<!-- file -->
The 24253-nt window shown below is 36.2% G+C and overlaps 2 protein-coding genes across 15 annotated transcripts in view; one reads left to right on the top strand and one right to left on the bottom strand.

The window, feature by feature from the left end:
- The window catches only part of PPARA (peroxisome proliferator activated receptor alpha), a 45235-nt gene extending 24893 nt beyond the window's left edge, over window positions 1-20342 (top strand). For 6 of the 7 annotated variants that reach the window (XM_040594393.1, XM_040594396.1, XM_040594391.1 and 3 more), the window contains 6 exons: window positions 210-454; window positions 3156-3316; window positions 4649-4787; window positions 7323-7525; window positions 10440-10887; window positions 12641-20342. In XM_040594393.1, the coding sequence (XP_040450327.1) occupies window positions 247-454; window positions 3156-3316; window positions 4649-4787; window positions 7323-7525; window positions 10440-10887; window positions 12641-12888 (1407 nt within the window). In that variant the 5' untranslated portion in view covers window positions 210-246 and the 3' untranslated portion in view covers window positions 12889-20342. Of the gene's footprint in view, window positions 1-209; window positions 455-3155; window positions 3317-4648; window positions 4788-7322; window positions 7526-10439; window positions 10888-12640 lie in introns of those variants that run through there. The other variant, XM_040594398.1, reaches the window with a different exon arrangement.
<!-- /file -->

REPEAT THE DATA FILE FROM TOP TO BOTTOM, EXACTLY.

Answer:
The 24253-nt window shown below is 36.2% G+C and overlaps 2 protein-coding genes across 15 annotated transcripts in view; one reads left to right on the top strand and one right to left on the bottom strand.

The window, feature by feature from the left end:
- The window catches only part of PPARA (peroxisome proliferator activated receptor alpha), a 45235-nt gene extending 24893 nt beyond the window's left edge, over window positions 1-20342 (top strand). For 6 of the 7 annotated variants that reach the window (XM_040594393.1, XM_040594396.1, XM_040594391.1 and 3 more), the window contains 6 exons: window positions 210-454; window positions 3156-3316; window positions 4649-4787; window positions 7323-7525; window positions 10440-10887; window positions 12641-20342. In XM_040594393.1, the coding sequence (XP_040450327.1) occupies window positions 247-454; window positions 3156-3316; window positions 4649-4787; window positions 7323-7525; window positions 10440-10887; window positions 12641-12888 (1407 nt within the window). In that variant the 5' untranslated portion in view covers window positions 210-246 and the 3' untranslated portion in view covers window positions 12889-20342. Of the gene's footprint in view, window positions 1-209; window positions 455-3155; window positions 3317-4648; window positions 4788-7322; window positions 7526-10439; window positions 10888-12640 lie in introns of those variants that run through there. The other variant, XM_040594398.1, reaches the window with a different exon arrangement.